- The Washington Times - Friday, June 27, 2003

The Washington Wizards signed Jerry Stackhouse to a two-year extension yesterday but denied rumors that they had been given permission by the Milwaukee Bucks to talk with Ernie Grunfeld about the vacant job of president of basketball operations.

However, several sources with knowledge of Grunfeld’s situation maintained that Grunfeld would be released from his contract and that the Wizards did have permission to meet with him.

“I have never met Ernie Grunfeld,” Wizards owner Abe Pollin said. “I have not talked to him. The rumors are just what they are, rumors. I have talked to a lot of people, and I’m not discounting having talked to anybody. We did not have permission.”

According to sources, Grunfeld, who conducted the Bucks’ draft last night, will be free to meet with the Wizards by Tuesday.

Grunfeld, who joined the Bucks as general manager in 1999, guided the Bucks to the Eastern Conference finals in 2001. Surprisingly, Grunfeld was hired by the Bucks after the New York team he put together reached the NBA Finals in 1999. Grunfeld served as general manager of the Knicks from 1993 to 1999 before being fired.

The Stackhouse situation was much more cut and dried.

Stackhouse had until Tuesday to decide whether he would opt out of the final two years of his contact. Stackhouse, who had approximately $14million coming to him over the next two seasons, will now earn between $32million and $35million through the 2007 season.

Stackhouse, who led the Wizards in scoring last season at 21.5, was grateful that the Wizards had come to him and not forced him to explore a tightening free-agent market.

“This is the first time in my career that a team has stepped out for me in any shape, form or fashion,” the eight-year veteran said. “The Wizards didn’t have to do anything, but they stepped up for me.”

Stackhouse was acquired last summer from Detroit for Richard Hamilton. In his best season, 2000-01, Stackhouse averaged a career-high 29.8 points. However, most believe that he had his best all-around year in the following season, when he led the Pistons to the Central Division title though his average fell to 21.4.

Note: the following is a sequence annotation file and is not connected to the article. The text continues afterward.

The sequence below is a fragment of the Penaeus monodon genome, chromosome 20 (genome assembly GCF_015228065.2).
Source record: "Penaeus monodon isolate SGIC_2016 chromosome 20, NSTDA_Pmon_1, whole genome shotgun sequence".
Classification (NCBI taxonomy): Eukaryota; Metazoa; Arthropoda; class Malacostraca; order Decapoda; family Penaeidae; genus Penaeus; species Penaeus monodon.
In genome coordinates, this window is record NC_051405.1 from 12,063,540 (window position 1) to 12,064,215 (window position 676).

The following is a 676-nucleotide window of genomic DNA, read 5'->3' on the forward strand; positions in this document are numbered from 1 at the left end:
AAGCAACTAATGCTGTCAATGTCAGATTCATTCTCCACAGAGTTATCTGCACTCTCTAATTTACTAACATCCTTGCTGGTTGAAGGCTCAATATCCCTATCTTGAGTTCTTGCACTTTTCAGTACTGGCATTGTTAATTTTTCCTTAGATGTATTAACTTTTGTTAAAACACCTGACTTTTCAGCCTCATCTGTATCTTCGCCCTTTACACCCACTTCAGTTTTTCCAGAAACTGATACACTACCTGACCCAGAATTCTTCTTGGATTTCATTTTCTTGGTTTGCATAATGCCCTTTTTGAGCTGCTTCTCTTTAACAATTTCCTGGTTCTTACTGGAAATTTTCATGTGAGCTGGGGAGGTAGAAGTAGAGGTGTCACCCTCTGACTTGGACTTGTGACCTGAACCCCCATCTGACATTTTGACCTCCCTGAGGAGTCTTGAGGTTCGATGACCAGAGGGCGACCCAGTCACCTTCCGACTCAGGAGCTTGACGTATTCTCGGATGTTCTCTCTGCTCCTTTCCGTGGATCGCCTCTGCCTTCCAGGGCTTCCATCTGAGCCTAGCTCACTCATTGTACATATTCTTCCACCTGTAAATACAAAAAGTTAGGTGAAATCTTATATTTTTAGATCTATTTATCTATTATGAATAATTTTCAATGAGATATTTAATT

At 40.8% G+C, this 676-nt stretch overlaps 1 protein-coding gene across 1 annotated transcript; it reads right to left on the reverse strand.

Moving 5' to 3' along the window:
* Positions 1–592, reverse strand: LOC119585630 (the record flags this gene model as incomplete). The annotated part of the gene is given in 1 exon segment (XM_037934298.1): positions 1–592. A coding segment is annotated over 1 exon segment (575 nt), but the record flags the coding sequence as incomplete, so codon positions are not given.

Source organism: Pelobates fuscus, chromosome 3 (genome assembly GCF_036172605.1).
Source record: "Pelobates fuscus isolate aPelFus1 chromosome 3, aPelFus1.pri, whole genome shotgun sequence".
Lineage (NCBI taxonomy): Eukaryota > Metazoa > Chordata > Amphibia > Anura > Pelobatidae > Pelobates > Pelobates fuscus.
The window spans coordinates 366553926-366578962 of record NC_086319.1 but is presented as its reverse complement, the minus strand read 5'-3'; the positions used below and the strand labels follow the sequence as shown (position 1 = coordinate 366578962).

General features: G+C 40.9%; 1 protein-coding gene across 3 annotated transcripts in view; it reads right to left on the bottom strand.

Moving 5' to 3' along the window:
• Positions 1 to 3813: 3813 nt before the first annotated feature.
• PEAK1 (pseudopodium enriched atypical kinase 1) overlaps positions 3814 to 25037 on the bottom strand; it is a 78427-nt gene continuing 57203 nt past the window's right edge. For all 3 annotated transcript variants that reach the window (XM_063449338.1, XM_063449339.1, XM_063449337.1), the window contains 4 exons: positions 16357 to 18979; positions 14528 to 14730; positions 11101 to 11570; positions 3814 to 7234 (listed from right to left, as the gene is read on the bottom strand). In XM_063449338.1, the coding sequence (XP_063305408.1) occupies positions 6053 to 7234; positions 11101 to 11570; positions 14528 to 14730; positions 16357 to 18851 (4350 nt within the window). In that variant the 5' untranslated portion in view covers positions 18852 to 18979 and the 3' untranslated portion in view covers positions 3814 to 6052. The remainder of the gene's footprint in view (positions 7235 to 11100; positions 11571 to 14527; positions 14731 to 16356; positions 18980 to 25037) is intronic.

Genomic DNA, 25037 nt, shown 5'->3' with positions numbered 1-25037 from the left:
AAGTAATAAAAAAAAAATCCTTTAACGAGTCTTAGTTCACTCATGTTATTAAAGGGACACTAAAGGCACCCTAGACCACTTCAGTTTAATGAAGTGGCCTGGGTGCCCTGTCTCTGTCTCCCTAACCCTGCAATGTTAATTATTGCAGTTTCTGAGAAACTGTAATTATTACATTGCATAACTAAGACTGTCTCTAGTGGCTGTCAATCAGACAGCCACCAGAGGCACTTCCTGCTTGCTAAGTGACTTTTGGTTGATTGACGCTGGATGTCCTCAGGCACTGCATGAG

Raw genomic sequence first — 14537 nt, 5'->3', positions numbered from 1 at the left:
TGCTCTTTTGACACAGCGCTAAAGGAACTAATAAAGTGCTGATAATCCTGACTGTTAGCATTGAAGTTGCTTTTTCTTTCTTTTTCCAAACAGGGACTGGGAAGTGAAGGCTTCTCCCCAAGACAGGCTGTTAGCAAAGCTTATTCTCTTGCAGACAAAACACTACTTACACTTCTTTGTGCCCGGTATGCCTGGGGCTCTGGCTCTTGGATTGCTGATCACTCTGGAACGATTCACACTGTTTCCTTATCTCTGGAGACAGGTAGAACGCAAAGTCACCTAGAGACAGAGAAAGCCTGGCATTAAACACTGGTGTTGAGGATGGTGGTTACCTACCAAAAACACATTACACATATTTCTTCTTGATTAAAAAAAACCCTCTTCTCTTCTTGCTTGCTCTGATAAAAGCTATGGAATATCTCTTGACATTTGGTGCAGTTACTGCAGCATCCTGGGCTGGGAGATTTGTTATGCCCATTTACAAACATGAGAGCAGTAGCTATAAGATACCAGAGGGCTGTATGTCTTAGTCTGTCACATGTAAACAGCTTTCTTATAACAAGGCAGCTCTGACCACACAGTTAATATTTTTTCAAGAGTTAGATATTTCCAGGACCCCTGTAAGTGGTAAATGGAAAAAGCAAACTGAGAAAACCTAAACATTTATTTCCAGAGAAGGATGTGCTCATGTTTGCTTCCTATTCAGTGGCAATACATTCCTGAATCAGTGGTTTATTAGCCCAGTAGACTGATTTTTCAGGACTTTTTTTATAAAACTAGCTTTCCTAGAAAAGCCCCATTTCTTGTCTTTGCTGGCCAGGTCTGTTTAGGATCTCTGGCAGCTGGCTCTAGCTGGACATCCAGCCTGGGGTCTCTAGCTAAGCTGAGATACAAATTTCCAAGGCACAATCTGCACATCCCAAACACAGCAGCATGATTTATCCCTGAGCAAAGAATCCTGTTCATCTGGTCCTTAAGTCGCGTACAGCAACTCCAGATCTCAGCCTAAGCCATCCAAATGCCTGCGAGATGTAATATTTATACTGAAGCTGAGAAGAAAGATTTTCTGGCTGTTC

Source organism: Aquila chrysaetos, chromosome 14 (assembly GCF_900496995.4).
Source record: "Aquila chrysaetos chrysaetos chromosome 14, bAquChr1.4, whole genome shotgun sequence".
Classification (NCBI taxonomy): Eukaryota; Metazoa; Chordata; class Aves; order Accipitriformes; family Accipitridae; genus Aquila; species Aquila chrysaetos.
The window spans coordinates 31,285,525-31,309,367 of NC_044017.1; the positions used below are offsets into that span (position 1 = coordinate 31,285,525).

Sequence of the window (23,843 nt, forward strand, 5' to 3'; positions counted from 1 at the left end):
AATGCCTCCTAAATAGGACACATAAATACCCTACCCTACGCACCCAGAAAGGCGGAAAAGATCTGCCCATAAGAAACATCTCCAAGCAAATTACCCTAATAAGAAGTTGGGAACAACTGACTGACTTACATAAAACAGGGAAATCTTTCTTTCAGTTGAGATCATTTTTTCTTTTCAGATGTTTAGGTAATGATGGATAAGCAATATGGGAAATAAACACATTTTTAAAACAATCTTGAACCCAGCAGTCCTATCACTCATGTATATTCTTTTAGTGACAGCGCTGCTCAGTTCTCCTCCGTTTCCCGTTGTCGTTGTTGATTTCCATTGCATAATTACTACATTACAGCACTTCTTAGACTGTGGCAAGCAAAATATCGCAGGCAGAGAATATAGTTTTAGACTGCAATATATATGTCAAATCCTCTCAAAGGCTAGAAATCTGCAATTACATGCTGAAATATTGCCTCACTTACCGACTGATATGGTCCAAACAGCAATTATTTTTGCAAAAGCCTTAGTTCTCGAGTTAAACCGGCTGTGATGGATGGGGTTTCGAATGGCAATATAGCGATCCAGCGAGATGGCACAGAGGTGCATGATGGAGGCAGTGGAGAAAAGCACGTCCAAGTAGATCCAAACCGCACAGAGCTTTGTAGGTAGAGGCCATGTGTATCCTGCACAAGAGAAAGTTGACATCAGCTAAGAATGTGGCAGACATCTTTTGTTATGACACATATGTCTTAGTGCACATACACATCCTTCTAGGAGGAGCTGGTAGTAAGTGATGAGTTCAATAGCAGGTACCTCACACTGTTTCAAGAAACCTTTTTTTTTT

Although Stackhouse had talked about potentially testing free agency, he was well aware that the NBA market is not yielding the massive, mega contracts of the past. Had he ventured into free agency, Stackhouse probably would have been looking for a contract that would begin with him earning almost $10million a season. Only two teams, San Antonio and Denver, would have had the ability to accommodate him.

“I think guys are going to be disappointed because the market is just not there,” Stackhouse said. “I really feel fortunate. This is a huge step for the Wizards. They are asking me to be the leader and I’m accepting the responsibility.”

Stackhouse’s signing means one less headache the next president of basketball operations will have to deal with, and that person very well could be Grunfeld.

Although the Wizards have interviewed former Maryland star Len Elmore and contacted Hall of Fame center Bob Lanier, Grunfeld is believed to be the man they covet.

Grunfeld, who has one year remaining on his Milwaukee contract valued at approximately $1.5million, is believed to have wanted to interview with the Wizards for quite some time because the Bucks are about to be sold to Michael Jordan.

Despite reports yesterday that Wizards player personnel director Fred Whitfield was leaving to replace Grunfeld in Milwaukee, a source with knowledge of the situation said Whitfield “is still employed by the Wizards.” Whitfield and Jordan are close friends.

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